Okay, they did that, they saved one kid. The second thing I would love to know, how did their friends and neighbors react? David Sedaris tells a story of two competing suburban families who start giving things to the homeless and bragging about it in their Christmas letters. Eventually they are giving away their own organs just to do their neighbors one better. Among the friends and neighbors of our child saving couple, I imagine the ratios of “didn’t care”, “were inspired”, and “found it disturbing” reflected the general population anywhere.

Is that bad? No. If you are disturbed by it, then you understand the issues, and you are probably involved with something because you know why tracking down one kid doesn’t make sense. If you don’t care, you may be beyond hope, or some other heart warming story will have to cross your path to make any difference. If you were inspired, that’s awesome, I hope you find something to do that does matter.

You know, I wonder what happened to that kid from Ethiopia. I should try to track him down.

Friday, September 18, 2009

September 18th

I wrote this about 8 years ago.

At last, finally, thank God, a gray and dreary day. I drive into nothingness today. I only see a gray line of trees where yesterday there was the green and red and gold of early autumn. At last the day reflects my mood. Finally, the trees appear to cry, dripping with thick morning moisture and I know it's okay to cry. They cry with the millions, who mourn for the thousands, who came from the 80 countries, who worked in the two towers that fell in just a few hours, one week ago.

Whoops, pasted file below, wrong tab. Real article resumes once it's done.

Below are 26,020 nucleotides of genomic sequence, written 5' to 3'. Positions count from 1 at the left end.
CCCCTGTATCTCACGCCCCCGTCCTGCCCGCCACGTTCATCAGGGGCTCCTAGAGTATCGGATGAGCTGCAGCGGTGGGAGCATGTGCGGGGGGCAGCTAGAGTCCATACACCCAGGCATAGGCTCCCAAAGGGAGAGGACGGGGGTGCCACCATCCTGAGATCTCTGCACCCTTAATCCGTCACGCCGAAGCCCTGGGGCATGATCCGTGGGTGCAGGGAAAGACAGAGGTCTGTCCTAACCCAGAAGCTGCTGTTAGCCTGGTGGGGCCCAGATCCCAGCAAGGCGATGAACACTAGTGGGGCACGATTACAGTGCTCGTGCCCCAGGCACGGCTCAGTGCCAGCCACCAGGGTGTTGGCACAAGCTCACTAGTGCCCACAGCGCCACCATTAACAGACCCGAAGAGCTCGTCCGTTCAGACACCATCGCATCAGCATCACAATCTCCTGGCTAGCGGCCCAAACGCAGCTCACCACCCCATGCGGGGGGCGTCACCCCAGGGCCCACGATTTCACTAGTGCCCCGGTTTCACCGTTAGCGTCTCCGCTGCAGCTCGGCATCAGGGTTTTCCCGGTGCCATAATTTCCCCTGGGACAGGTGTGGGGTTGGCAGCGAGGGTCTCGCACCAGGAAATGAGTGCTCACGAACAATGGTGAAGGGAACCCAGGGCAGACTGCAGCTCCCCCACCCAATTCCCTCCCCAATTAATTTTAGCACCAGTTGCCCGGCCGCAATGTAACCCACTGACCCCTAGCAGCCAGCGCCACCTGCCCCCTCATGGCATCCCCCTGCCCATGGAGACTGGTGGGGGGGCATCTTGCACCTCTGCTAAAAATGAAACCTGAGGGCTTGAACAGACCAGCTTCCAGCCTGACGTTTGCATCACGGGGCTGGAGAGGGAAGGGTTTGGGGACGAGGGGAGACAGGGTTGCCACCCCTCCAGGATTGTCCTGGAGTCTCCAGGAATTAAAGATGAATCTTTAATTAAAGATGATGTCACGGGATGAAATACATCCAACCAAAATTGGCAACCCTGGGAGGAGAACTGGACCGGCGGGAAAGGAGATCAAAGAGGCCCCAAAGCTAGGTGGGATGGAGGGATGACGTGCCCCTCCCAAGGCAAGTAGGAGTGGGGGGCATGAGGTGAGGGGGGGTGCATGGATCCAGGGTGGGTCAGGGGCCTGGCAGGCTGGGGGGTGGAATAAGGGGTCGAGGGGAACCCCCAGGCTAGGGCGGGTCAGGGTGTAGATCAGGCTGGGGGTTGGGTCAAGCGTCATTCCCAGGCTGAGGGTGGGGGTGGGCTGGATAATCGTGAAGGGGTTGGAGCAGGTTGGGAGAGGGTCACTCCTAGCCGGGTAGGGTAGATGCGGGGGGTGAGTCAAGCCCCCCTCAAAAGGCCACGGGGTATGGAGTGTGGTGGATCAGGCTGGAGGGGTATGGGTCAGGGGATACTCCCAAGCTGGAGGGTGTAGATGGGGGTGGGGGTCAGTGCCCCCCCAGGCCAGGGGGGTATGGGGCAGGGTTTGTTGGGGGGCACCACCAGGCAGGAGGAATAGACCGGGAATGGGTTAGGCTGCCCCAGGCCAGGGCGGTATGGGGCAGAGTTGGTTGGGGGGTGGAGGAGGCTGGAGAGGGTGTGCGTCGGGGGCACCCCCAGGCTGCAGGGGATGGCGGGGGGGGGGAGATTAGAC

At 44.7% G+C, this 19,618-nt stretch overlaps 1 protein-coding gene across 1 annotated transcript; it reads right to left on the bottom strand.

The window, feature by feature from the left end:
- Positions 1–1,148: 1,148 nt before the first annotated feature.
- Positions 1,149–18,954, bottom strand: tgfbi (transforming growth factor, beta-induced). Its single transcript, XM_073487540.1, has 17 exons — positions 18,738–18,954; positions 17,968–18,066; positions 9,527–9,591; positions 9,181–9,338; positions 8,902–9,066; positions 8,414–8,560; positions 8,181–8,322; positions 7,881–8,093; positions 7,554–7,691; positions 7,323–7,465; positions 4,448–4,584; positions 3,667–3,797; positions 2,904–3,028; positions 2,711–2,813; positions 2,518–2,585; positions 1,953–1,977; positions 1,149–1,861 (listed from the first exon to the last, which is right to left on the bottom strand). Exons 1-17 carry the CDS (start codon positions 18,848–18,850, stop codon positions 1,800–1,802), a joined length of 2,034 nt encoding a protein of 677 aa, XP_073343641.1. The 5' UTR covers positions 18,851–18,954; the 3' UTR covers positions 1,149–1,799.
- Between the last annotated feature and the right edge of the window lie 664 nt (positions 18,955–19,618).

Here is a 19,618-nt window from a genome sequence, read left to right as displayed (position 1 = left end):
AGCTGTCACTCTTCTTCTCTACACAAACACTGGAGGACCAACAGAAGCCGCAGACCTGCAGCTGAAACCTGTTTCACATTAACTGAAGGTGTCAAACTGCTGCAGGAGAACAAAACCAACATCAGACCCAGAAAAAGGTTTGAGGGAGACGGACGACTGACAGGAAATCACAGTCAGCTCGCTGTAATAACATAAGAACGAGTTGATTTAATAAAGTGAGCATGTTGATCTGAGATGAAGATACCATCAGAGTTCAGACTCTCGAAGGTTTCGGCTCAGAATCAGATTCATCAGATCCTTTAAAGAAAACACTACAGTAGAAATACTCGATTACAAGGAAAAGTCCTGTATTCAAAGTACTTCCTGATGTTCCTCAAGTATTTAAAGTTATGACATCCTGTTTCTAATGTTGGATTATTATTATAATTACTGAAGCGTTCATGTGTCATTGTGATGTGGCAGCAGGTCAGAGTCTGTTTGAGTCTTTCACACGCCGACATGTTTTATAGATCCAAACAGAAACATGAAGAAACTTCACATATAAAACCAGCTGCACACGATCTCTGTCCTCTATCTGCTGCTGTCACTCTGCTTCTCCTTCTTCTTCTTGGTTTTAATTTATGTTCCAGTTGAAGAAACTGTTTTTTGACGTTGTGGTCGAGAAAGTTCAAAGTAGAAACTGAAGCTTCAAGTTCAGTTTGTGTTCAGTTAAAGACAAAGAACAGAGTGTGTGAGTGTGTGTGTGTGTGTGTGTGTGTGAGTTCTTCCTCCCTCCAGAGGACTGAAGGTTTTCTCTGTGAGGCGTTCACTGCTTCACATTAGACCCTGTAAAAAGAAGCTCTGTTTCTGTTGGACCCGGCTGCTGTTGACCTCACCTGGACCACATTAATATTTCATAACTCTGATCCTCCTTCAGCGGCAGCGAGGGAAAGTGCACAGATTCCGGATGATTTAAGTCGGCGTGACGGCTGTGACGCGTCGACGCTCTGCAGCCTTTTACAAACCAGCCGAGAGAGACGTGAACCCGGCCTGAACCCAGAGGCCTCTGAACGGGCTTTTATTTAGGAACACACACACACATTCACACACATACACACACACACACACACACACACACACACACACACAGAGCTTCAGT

The days since have mocked me with warm nights, with sun and blue sky, absent of cloud and plane. That blue sky has angered me to cry out, "Don't you see!" and ask, "Where are you God? Won't you do something? Aren't you listening?". When that anger is not relieved, I turn it toward my radio, to the talk show host and the man on the street who want revenge and even closer to my neighbor who talks without knowing and is ready to send my friends to war, and I am ready to bind them and gag them so they can only hear what is inside their own heads when suddenly I realize that that is how it all began, and withdraw into shame. People speak, but I can't quite connect, and I am further withdrawn into the isolation. The isolation that it is to be a human being.